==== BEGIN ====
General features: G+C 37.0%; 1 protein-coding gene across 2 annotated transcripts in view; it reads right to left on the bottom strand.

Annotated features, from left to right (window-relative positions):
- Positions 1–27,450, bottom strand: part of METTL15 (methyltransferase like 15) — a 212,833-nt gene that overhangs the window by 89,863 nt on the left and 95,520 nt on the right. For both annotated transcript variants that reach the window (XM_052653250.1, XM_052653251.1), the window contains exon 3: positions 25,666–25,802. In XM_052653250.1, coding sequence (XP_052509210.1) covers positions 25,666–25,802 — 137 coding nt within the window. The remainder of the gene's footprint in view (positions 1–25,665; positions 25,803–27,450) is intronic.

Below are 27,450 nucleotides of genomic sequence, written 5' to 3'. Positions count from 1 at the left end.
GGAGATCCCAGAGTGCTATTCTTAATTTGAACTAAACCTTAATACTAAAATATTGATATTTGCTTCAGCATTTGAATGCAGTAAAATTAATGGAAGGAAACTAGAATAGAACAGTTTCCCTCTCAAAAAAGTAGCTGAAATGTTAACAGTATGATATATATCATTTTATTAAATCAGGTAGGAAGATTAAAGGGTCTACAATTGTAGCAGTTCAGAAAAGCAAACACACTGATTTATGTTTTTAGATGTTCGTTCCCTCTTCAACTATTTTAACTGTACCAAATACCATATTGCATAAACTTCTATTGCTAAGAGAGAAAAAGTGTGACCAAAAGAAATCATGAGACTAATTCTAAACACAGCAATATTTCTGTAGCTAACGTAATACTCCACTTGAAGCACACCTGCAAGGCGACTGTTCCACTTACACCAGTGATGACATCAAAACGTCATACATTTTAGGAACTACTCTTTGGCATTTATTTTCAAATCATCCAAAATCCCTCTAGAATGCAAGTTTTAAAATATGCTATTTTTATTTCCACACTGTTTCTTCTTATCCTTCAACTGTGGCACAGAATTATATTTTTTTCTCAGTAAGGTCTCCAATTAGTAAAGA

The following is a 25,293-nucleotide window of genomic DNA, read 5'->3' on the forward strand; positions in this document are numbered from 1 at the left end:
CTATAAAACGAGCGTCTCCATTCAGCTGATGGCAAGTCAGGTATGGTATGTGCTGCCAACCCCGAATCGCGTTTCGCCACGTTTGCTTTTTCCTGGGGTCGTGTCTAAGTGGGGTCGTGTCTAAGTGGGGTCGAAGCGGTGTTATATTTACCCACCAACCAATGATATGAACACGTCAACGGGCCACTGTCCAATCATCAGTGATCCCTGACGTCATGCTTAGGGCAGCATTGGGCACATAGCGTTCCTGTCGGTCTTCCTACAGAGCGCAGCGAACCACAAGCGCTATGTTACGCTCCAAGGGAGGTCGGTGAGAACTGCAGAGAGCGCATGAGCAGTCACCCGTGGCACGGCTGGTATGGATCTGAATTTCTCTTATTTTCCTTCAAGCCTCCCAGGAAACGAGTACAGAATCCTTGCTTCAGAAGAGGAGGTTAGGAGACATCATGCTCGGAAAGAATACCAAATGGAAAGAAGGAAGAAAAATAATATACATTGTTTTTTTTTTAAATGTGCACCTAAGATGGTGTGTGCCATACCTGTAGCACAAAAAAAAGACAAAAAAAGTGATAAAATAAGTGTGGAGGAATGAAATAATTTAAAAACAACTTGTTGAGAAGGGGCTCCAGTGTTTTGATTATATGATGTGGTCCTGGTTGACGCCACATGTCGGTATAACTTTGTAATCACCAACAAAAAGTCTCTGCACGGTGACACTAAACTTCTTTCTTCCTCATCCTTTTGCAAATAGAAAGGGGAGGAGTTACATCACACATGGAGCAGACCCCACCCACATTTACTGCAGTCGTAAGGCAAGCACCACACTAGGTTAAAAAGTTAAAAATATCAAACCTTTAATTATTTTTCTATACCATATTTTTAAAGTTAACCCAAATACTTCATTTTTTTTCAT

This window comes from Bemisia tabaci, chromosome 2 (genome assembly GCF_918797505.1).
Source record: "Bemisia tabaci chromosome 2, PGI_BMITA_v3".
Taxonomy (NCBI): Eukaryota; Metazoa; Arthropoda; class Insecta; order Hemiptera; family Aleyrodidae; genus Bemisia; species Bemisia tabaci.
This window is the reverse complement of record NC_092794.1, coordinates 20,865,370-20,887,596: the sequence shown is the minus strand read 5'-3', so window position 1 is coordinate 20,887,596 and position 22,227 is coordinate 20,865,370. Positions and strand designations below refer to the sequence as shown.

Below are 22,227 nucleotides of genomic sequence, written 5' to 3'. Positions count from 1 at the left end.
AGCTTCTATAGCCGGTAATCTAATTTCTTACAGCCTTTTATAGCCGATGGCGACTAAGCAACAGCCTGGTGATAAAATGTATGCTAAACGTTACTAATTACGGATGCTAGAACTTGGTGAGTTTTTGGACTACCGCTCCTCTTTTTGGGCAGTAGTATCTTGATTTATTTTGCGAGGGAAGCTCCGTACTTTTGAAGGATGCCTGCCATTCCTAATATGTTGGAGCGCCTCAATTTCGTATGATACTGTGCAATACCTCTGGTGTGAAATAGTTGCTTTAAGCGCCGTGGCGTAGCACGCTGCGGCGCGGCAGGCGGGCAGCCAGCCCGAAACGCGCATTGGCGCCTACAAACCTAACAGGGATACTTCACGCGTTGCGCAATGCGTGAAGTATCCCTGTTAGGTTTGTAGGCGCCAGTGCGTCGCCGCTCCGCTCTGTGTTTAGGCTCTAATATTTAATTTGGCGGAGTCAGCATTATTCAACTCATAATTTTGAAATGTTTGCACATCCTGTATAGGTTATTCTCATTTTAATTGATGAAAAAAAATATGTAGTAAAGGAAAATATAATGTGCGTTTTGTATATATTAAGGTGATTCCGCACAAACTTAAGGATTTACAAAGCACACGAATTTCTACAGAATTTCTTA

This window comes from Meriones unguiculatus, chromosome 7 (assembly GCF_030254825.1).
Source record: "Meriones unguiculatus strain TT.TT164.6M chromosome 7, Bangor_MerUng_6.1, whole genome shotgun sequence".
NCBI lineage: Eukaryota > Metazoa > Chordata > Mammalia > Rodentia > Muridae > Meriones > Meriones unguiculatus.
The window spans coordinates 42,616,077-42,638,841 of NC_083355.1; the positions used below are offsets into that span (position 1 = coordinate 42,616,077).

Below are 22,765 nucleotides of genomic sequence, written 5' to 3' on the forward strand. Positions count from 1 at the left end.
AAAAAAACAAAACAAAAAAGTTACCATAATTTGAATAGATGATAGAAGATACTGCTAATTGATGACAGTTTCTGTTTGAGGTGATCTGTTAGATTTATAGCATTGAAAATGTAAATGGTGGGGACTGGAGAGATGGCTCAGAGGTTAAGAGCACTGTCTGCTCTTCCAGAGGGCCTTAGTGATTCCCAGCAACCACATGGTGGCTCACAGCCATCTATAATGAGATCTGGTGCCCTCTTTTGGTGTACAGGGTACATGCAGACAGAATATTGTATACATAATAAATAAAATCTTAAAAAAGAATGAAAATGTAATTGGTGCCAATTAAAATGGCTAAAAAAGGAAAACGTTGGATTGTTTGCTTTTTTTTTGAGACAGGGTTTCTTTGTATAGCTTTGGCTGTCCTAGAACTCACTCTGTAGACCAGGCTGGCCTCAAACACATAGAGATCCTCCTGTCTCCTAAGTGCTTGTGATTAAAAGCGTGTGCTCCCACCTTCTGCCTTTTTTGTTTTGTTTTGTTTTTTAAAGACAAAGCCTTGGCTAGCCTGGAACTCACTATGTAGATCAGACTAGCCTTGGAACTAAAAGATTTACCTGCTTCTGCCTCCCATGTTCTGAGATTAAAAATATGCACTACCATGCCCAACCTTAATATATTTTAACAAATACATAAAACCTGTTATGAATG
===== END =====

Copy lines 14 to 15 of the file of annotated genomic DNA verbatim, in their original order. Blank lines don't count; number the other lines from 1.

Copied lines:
This window comes from Meriones unguiculatus, chromosome 7 (assembly GCF_030254825.1).
Source record: "Meriones unguiculatus strain TT.TT164.6M chromosome 7, Bangor_MerUng_6.1, whole genome shotgun sequence".